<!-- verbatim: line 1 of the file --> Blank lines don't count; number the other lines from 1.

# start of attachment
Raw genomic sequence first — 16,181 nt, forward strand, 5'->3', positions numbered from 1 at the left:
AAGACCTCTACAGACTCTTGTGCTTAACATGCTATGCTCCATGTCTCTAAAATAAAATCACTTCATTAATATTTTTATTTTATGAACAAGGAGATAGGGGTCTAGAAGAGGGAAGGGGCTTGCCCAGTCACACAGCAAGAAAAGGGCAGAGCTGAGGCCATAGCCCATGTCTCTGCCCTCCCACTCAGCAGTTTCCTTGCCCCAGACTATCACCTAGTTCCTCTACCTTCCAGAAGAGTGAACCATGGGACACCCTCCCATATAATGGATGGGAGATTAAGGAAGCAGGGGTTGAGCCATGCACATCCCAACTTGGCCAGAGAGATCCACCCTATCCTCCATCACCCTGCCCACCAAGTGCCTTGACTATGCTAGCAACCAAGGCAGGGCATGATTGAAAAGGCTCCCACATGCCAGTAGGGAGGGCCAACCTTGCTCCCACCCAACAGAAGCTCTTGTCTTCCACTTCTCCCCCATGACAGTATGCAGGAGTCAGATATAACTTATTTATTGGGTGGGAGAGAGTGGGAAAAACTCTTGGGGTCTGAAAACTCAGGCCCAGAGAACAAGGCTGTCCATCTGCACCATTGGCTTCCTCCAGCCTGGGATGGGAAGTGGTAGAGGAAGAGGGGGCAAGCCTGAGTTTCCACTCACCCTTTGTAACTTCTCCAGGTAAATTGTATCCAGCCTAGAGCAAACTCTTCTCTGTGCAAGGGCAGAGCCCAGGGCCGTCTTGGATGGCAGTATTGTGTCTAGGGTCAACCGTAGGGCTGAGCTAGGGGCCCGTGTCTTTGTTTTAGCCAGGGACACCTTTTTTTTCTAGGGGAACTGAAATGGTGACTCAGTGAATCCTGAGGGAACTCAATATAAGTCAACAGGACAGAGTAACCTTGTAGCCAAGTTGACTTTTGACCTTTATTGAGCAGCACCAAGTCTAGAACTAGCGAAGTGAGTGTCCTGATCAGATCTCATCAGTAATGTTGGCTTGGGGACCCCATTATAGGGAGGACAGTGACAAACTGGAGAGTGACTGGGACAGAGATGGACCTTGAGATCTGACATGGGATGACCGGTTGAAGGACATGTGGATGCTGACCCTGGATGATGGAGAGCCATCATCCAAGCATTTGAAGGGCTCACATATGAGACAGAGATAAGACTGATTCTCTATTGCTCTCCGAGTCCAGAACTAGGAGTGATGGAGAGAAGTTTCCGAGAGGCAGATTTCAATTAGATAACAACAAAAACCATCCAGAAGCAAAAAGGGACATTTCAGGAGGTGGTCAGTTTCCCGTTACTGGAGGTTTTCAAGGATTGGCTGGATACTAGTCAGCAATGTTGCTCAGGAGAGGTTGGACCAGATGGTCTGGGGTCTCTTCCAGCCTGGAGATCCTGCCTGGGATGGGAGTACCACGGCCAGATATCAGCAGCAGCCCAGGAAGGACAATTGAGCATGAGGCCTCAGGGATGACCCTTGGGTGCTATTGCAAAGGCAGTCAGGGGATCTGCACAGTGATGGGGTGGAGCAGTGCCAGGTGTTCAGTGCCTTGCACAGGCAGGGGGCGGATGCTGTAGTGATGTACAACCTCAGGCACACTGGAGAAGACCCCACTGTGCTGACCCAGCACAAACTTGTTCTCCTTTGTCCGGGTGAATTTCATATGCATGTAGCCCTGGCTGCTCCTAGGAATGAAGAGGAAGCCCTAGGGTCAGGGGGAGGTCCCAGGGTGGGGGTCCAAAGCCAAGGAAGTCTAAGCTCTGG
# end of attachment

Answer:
Raw genomic sequence first — 16,181 nt, forward strand, 5'->3', positions numbered from 1 at the left: